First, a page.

Which can interpret further: only, I say,
     Things have been strangely borne. The gracious Duncan
     Was pitied of Macbeth: marry, he was dead:
     And the right-valiant Banquo walk’d too late;
     Whom, you may say, if’t please you, Fleance kill’d,
     For Fleance fled: men must not walk too late.
     Who cannot want the thought how monstrous
     It was for Malcolm and for Donalbain
     To kill their gracious father? damned fact!
     How it did grieve Macbeth! did he not straight
     In pious rage the two delinquents tear,
     That were the slaves of drink and thralls of sleep?
     Was not that nobly done? Ay, and wisely too;
     For ’twould have anger’d any heart alive
     To hear the men deny’t. (1–16)

Lennox knows a hawk from a handsaw: any man who gets in Macbeth’s way, any who knows too much, dies. 

And Lennox is not finished. In his following words he touches on what Scotland really needs: “So that, I say, / He has borne all things well: and I do think / That had he Duncan’s sons under his key—/ As, an’t please heaven, he shall not—they should find / What ’twere to kill a father; so should Fleance” (16–20; italics mine). His words “an’t please heaven, he shall not” are telling. The nation, fallen under such a shadow, needs divine aid—but not necessarily through miraculous intervention, although there have been incidents bordering on the supernatural more than once in the play.2 The hope of Scotland lies in godly, vigorous men not merely praying for assistance but actively rising to the occasion and reestablishing right in a “swift blessing” (48).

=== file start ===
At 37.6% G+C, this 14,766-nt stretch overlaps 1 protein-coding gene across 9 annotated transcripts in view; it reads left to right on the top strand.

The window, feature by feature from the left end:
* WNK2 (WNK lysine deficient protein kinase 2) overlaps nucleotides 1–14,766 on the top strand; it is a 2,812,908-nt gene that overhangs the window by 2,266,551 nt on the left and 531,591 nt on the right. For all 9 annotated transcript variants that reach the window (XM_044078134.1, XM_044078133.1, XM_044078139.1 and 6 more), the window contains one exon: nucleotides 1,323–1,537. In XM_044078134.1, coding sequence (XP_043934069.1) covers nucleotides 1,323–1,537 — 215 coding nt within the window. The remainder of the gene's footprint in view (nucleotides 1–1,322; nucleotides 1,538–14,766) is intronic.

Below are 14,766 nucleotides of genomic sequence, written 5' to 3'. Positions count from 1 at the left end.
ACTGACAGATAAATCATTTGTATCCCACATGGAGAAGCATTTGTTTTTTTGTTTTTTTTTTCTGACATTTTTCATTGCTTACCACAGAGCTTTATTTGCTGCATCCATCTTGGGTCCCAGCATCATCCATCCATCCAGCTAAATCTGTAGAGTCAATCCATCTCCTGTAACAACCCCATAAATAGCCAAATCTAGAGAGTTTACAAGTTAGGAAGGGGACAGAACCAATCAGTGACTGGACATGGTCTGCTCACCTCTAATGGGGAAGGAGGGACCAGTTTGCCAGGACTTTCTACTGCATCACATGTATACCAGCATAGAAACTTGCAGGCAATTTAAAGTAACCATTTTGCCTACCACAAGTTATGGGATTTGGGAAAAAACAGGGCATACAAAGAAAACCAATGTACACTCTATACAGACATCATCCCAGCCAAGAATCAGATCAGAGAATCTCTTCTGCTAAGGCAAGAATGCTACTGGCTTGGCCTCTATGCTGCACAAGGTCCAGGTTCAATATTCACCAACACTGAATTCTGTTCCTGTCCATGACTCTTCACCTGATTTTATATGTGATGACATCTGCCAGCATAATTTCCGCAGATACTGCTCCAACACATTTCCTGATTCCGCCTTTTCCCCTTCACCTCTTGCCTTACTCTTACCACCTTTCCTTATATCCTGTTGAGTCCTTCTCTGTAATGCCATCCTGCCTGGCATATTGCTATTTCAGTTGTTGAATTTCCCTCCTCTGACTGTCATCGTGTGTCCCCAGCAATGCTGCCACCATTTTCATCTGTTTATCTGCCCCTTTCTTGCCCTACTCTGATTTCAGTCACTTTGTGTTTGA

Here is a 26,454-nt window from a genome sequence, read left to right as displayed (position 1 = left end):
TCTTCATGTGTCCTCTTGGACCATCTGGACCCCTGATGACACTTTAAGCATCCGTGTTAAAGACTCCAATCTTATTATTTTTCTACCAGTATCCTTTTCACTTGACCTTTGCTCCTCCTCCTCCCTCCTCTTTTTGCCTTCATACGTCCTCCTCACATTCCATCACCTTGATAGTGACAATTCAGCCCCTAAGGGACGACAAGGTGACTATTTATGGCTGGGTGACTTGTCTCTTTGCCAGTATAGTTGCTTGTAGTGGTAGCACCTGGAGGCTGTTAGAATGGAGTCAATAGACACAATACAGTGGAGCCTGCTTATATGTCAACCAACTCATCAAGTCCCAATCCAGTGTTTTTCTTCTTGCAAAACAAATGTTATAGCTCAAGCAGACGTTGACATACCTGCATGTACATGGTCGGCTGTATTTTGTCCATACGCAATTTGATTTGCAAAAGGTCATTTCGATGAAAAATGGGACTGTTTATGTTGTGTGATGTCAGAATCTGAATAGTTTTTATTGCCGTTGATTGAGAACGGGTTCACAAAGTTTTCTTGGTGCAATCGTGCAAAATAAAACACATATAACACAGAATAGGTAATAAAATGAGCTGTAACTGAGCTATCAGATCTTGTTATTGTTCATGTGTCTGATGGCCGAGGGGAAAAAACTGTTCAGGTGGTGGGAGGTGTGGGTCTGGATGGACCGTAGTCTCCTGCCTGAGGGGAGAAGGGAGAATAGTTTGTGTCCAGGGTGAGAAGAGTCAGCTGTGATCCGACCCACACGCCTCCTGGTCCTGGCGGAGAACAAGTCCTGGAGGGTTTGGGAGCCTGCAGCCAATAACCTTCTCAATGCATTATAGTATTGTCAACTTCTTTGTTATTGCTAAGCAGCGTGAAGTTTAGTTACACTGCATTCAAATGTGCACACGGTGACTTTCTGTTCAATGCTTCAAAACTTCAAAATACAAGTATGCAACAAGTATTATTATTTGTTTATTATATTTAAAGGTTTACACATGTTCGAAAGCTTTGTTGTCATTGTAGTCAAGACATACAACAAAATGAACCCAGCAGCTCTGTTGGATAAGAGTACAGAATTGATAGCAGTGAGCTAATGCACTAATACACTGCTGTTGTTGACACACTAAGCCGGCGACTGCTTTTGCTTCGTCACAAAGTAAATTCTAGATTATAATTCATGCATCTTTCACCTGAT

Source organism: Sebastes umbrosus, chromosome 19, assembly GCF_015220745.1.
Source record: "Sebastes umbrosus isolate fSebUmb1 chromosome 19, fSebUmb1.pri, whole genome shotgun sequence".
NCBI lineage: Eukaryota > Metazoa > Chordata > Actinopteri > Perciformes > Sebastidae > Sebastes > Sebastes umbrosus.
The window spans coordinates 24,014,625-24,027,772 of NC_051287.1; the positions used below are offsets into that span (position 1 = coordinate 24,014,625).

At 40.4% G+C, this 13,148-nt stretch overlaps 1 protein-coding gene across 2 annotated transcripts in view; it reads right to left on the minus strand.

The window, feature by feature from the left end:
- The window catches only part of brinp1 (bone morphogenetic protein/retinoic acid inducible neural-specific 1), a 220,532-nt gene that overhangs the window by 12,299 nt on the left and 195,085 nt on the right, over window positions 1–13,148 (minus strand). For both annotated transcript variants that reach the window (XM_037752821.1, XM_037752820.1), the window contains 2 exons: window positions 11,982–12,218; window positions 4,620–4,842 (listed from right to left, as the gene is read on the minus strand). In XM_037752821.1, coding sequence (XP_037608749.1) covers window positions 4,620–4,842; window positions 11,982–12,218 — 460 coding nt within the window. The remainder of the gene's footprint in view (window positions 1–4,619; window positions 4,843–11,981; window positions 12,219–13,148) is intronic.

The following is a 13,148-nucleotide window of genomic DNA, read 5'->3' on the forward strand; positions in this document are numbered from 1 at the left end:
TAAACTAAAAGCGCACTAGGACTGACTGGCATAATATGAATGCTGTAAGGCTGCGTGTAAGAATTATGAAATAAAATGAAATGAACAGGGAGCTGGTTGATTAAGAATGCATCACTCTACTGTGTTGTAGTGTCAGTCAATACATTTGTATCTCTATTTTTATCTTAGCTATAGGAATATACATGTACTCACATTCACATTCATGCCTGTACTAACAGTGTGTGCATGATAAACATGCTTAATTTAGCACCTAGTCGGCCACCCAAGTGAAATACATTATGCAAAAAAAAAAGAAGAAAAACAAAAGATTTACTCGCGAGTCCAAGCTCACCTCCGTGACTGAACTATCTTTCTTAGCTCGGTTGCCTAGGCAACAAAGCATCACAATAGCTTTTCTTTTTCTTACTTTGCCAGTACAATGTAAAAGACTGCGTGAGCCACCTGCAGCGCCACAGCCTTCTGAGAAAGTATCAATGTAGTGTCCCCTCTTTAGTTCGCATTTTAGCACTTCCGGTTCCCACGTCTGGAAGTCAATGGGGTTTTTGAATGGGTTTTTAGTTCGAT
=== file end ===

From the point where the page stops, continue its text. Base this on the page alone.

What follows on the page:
There’s no soliloquy here or anywhere else of a Scottish lord’s planning his own version of Macbeth’s tyranny, and no general feeling that political murder is the way of the world.3 Instead Shakespeare gives us Macduff’s impassioned “Most sacrilegious murder hath broke ope / The Lord’s anointed temple, and stole thence / The life o’ the building!” (3.3.63–65) on discovering Duncan’s body, and later “O Scotland, Scotland!” (4.3.101), a voice of moral and patriotic outrage despairing of the means to bring the nation back to its former health. Like Lennox, he wants healing that the ascent to the throne of the true, just, and legitimate monarch promises. The political emphasis in the last two acts of Macbeth is, then, on restoration of true and traditional order in the face of tyrannical and bloody innovation.

In these dire circumstances Malcolm becomes more than a minor figure. Before 4.3 we know little of him other than that he is the newly proclaimed Prince of Cumberland (1.4.39), who later with Donalbain has the sense to disappear after his father’s murder (2.3.135). Act 4, scene 3 tells us much more. He reveals himself an even wiser, more careful man in his dealings with Macduff, largely because of the unnatural situation that has developed in the Scotland that Macduff laments. In a notable exchange, he falsely claims he is subject to a series of vices that so horrify Macduff that the latter must vent his hopelessness in the famous cry of 4.3.101. This moment is the payoff, for when Malcolm sees Macduff’s sincere disgust at his “sins,” as well as the lord’s despair regarding Scotland’s future, he knows he deals with a loyal son of Scotland. He then reveals that his “sins,” lust and greed among others, are fabricated and that he is deeply moral, a paragon of princely conduct. All in all he is an admirable exemplar of both prudential and Christian behavior—and in his prudence, perhaps, as I think Shakespeare would have us see, superior to his slain father, because prudence is essential to good statecraft.